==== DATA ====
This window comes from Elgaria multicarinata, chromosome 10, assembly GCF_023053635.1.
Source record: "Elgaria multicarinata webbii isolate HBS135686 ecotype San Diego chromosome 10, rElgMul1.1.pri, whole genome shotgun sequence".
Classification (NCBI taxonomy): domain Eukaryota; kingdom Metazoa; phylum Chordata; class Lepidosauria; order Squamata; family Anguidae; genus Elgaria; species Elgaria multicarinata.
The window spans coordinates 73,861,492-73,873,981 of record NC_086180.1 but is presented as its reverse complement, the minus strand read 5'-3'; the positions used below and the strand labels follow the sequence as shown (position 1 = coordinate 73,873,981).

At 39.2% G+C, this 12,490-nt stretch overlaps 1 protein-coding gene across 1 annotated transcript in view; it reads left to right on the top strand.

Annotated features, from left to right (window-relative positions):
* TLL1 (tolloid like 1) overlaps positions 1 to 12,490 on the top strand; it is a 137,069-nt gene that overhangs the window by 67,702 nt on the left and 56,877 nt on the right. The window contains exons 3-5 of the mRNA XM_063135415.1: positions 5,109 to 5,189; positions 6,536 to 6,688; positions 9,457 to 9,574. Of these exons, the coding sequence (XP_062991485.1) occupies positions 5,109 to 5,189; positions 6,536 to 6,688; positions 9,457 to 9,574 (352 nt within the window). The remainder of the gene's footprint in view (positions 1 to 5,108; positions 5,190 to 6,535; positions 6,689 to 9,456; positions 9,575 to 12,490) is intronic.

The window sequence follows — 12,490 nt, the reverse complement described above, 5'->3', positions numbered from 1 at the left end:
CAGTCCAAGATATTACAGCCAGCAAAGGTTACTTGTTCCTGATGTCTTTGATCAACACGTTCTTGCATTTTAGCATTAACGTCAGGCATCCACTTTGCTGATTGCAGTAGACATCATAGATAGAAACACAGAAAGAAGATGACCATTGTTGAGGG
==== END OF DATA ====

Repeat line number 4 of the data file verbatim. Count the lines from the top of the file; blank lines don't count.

The window spans coordinates 73,861,492-73,873,981 of record NC_086180.1 but is presented as its reverse complement, the minus strand read 5'-3'; the positions used below and the strand labels follow the sequence as shown (position 1 = coordinate 73,873,981).